But, the basic summary is that a chain of events all resulted in more and more money being put into riskier and riskier mortgages, where much of the risk was hidden away by computer models and the repackaging of those risky mortgages in bulk. Normally speaking, the idea of bundling up a bunch of risky projects into one actually does make some sense -- because you're figuring that while some will fail, the successes will greatly outweigh the failures. And, in many cases, that's true (it's basic diversification). But the problem was that very few, if any, of the models seemed to take into account the fact that these weren't independently risky items, but that many were very dependent on each other. Thus, rather than a small group of risky deals going south, outweighed by the success stories, people started to realize that you could have a domino effect, where a large portion of the risky stuff going bad could actually lead to even more of it going bad. That's just what you get for creating bad models that don't take dependencies into account.
What made this even worse, however, is that a bunch of the risk was eventually pawned off to the least knowledgeable investor: the public markets. In a world where you're always looking for the last sucker to invest, the public markets are always going to be your best bet -- and many investment banks took advantage of that. While, historically, many investment banks were partnerships, where the partners understood the risk of what they were doing, once these banks were public, the risk was shifted from the folks who at least understood some of the more complex details to those who didn't. Whether that rises to the level of fraud, in falsely portraying the real risk at hand, is something that we'll leave to federal investigators to sort out. Either way, we had a long chain of players, who effectively kept "laundering" the risk through various ways until it ended up being held by people who simply had no clue how risky the products were that they owned.
Then, once stuff started to go bad, the dependencies started to snowball and make everything worse -- and the confusion over how bad and how risky things were made those who actually had money on hand reasonably afraid to keep lending it to those who couldn't accurately express the risk. That resulted in a lack of liquidity -- effectively the oil in the economy's engine. Without liquidity, a lot of stuff freezes up pretty quickly and dangerously. That's what caused Treasury boss Paulson and Fed chair Bernanke to ask for the "bailout" plan.
Why are we "bailing out" those who created this mess?
Actually, while almost everyone is calling it a "bailout," it's not quite a true bailout, and it's not clear that it really "rewards" those who created the mess. Like everything else, it's quite complicated. Personally, I like Fred Wilson's use of the phrase "The Splurge" to describe it, because in many ways it's more accurate than a bailout. Basically, the government is asking for $700 billion to try to buy up distressed assets. The details suggest that it's starting out with $350 billion, with another $350 billion to be handed out later, if necessary. There are plenty who believe that $700 billion is just the tip of the iceberg, and eventually that number will grow to be much higher.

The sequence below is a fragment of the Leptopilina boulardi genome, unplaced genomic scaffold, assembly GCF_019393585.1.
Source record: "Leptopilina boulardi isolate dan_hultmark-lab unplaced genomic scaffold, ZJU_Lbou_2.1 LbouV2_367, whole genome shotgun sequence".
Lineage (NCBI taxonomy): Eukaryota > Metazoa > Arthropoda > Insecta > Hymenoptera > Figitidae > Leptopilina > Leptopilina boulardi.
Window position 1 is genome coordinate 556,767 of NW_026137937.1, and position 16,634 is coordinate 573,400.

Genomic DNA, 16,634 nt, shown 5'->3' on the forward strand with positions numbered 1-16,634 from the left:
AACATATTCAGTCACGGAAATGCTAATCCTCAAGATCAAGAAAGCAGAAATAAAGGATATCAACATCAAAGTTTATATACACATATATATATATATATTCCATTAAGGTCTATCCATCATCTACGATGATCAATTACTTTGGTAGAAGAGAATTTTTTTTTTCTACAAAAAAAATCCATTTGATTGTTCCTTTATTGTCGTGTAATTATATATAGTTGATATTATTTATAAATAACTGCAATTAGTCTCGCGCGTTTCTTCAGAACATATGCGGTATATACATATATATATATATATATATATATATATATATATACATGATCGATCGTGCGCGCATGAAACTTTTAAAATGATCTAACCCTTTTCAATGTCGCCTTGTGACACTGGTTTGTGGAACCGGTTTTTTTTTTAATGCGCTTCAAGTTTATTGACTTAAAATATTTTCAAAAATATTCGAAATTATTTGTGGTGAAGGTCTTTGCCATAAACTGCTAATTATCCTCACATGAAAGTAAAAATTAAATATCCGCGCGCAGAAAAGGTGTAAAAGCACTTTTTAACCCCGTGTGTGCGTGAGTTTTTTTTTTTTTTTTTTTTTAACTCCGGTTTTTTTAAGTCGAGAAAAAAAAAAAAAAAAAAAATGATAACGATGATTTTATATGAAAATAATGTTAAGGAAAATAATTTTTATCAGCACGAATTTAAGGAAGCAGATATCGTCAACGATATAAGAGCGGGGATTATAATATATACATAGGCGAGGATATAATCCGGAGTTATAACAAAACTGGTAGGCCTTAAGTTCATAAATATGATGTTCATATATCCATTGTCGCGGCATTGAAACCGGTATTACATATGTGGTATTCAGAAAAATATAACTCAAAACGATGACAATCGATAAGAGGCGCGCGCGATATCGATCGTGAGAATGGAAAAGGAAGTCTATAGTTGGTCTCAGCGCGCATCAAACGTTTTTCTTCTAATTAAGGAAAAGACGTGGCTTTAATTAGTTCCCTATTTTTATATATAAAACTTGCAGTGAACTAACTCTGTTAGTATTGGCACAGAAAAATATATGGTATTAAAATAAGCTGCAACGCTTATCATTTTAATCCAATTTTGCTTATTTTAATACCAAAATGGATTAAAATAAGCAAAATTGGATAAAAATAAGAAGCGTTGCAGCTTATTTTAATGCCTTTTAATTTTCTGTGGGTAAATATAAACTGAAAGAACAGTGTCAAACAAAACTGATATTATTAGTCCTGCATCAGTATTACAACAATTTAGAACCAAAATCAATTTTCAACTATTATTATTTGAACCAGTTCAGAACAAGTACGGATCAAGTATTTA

So, why isn't this a full "bailout"? Well, because the government would be getting equity back as well, and there are plenty of smart folks who believe that this could lead to the government making a profit. Indeed, buying up distressed assets historically isn't a bad way to make a profit -- if you know what you're doing. Lots of folks tend to shy away from distressed assets, and a good fund manager can buy up distressed assets for pennies on the dollar and figure out ways to sell them down the road for nickels or dimes on the dollar. It's a perfectly reasonable business proposition, and historically, there are plenty of stories of folks who made out like bandits buying distressed assets following bursting bubbles. So, if the government can drive a hard bargain and buy up these assets at a reasonable price, it could work.
So, the good news is that there's a chance that the "splurge" could result in a best case scenario: it pumps liquidity into the market, stabilizes things, gets the economy moving again and lets the government profit.
But that's the best case scenario. Others are a lot less sure, noting that the upside pales compared to the downside risk, and even if an upside scenario may seem a lot more likely, the cost of the downside is much, much bigger (at least $700 billion at this point, and perhaps more). In fact, there are those who suggest that a poorly done splurge will almost certainly make things even worse. And, plenty are pointing out that the smart money seems to be betting that the government is entering the game as the "last sucker" we were discussing earlier. Given that there's still confusion over how the gov't will value these assets, it seems reasonable to worry. Plus, there's the thought that if the hard bargain is really a good bargain, then others will come in and do the deal -- such as JP Morgan Chase buying up WaMu or Barclays with Lehman or BofA with Country Wide or Merrill Lynch. But, there's a question of how much those companies can handle, and if it's enough to keep the economy from stalling.